Bad move. It’s on Real-life Rom-Coms. I’m not what you’d call an overly sentimental gal, but… well, give me a fever and tell me a story of a guy screaming into his cell-phone, “ILOVEYOUILOVEYOUILOVEYOU” and running like a madman down Ludlow Street in New York?… soon I’m a blubbering idiot, sobbing away, teardrops falling into the maple syrup.

Day Six – Wednesday

Morning temp: 99.0

Valentine’s Day.

Aw, crap. Not only am I sick on Valentine’s Day (albeit improving), I wrote a post about being sick on Valentine’s Day. Probably looking like crap while I did it.

What kind of blogger posts about her illness on Valentine’s Day?

A sick one.

Sneeze

Tell ya what, do you want something lovey dovey sweet to listen to? Try this American Life podcast.

Only don’t do it while eating pancakes.

*coughcough*

Author: CJ Hartwell

Christi lives in Phoenix with Husband, Son, Daughter, and Dog. She enjoys moonlit walks on the beach, but as she doesn't live anywhere near a beach, she's usually in bed by 9:30.

27 thoughts on “Timeline of a Near Fatal Illness, AKA Bronchitis, *CoughCough*”

  1. “I’ll put urgent on this.” That sums it up right there. Everything else in your life falls by the wayside as you plot and yearn and beg for the ability to take more than a shallow breath without blowing the roof off the house in a frenzy of raw-throated coughing.

    Still and all, this piece is just as entertaining as usual, so it’s nice to know that even in your darkest hour, your light shines brightly. Of course, that might just be the glow from the faulty thermometer…

    Liked by 2 people

    1. I’m sure she was just trying to be helpful, but when she said “I’ll put urgent on it”… well, my ego really did take a bruising. Sadly, there were no rocks to climb under. 😉

      At my most feverish, I considered trying my hand at a poetic epic, thinking if an opium induced dream helped Coleridge write Kubla Khan, maybe my fever would produce a new culturally significant work of art!
      Fortunately I went back to sleep instead.

      Liked by 1 person

  2. If I could, I would send you heart-shaped lozenges for your throat, some pink tissue paper for your nose, and roses, just in case death’s door is closer than the doctor thinks. (I want you to be prepared for all eventualities.)

    Seriously though, I feel for you. My entire Christmas season was a similar haze–though I had the flu and no amount of antibiotics thrown at it would have made a lick of difference. Viruses are not respecters of the calendar or familial obligation.

    I suspect your family will just be grateful when you can recover and stop dripping in your pancakes. Be well soon!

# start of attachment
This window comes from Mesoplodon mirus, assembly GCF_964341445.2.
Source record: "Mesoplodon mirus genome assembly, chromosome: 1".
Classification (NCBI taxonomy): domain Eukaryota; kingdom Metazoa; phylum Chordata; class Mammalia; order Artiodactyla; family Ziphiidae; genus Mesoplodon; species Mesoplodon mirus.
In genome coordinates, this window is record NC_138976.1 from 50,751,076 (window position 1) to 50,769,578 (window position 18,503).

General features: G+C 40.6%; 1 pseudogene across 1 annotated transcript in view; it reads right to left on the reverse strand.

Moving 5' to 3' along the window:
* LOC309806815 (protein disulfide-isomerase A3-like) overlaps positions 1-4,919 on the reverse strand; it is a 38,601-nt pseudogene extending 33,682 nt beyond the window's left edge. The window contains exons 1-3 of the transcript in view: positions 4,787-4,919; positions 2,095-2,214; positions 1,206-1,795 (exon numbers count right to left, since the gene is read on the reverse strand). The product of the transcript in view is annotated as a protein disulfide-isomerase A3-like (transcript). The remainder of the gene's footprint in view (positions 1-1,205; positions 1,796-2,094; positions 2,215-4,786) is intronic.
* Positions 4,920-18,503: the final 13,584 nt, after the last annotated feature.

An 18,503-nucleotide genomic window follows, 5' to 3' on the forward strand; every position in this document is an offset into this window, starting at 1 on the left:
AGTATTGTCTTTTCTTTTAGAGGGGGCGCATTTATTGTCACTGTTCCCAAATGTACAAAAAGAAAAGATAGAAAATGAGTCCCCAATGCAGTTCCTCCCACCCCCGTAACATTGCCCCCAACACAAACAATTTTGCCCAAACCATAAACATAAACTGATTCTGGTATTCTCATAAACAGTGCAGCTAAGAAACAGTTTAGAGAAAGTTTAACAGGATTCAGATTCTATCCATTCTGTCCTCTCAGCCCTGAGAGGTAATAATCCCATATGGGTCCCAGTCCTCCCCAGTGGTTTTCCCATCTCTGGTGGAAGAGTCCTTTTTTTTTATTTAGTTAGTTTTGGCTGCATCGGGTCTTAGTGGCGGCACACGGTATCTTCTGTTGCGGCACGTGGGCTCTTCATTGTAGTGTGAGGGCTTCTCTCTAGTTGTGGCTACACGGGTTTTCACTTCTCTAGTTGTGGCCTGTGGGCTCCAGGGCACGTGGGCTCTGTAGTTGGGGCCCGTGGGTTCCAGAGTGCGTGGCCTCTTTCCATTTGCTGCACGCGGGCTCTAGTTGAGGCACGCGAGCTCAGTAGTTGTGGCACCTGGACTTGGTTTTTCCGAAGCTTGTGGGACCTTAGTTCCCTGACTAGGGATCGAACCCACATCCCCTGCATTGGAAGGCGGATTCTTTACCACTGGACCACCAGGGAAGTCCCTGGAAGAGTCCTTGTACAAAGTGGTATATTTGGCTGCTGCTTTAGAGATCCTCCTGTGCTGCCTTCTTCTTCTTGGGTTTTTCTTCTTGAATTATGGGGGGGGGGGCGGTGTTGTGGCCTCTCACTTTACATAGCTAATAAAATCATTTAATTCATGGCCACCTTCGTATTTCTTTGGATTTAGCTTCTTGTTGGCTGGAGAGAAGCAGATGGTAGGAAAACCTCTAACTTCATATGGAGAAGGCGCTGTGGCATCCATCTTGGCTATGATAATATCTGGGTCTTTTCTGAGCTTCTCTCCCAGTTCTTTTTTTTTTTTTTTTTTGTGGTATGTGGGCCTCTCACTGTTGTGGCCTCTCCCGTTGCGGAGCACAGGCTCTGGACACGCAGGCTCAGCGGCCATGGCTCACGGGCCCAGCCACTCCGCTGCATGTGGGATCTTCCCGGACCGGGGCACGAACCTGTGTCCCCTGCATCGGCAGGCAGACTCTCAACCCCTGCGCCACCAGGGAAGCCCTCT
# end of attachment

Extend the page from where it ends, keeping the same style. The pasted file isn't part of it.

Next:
Liked by 1 person

  3. Hope you are much better. In my teens I would get bronchitis all the time – my Mum would have to roll me on each side and thump over my ribs, she also made me take horrid medicine which I thought tasted like peanut oil that was rancid – why was there no tablets back then?
    Anyway, get better, do what makes you feel good, and thanks for the good post.

    Liked by 1 person

  4. Only the truly great writer can make something that is not only readable but entertaining about bronchitis. To make you feel better about being such a bad mother … mine gave me measles just in time for Christmas when I was six. She reminds unforgiven.

    Liked by 1 person

    1. Oh, dear! Measles at Christmas? I’d have a hard time forgiving that as well!

      To make it up to my daughter, as I’m sure to be completely well by Saturday, our plans are to visit our favorite café this weekend which is also by our favorite consignment store. Which now makes our lack of planning on her day seem not so bad at all! 😉

      Liked by 1 person

      1. An unbirthday and birthday combined …. it will be super-delicious I just know it! I wish you and your daughter the most wonderful celebration tomorrow …. isn’t it wonderful the way kismet works?

        Like

  5. I’m sorry to hear about your illness at this time. But I am impressed by your entertaining journey while being ill. It’s never fun to be sick but when you can still make others laugh, thats a gift. So take care.

    Now I could talk about Job with you and why is their illness until forever but I’ll leave that for another time… jc

    Liked by 1 person

    1. Thanks JC, especially for being the one person who would be willing to discuss Job with me!
      Do you want to know my favorite part of the book is? It’s the fact that it never answers the question, it just leaves it there. There’s illness and there’s suffering and guess what? We can’t explain it! It just is!
      Maybe it’s the philosopher in me, but I really appreciate that. We’re allowed to shake our fist at the heavens and scream WHY?!

      Liked by 1 person

      1. I agree it’s just like Lt.Dan in Forest Gump. It’s storming outside and he’s at the top of the boats mask, cussing and raging against God, upset and questioning why his life hasn’t turned out like he wanted. The next morning, the sun is out and he’s got a smile on his face and he’s at peace with himself and the world. So yes question and get angry and find peace.

        Thank you… jc

        Like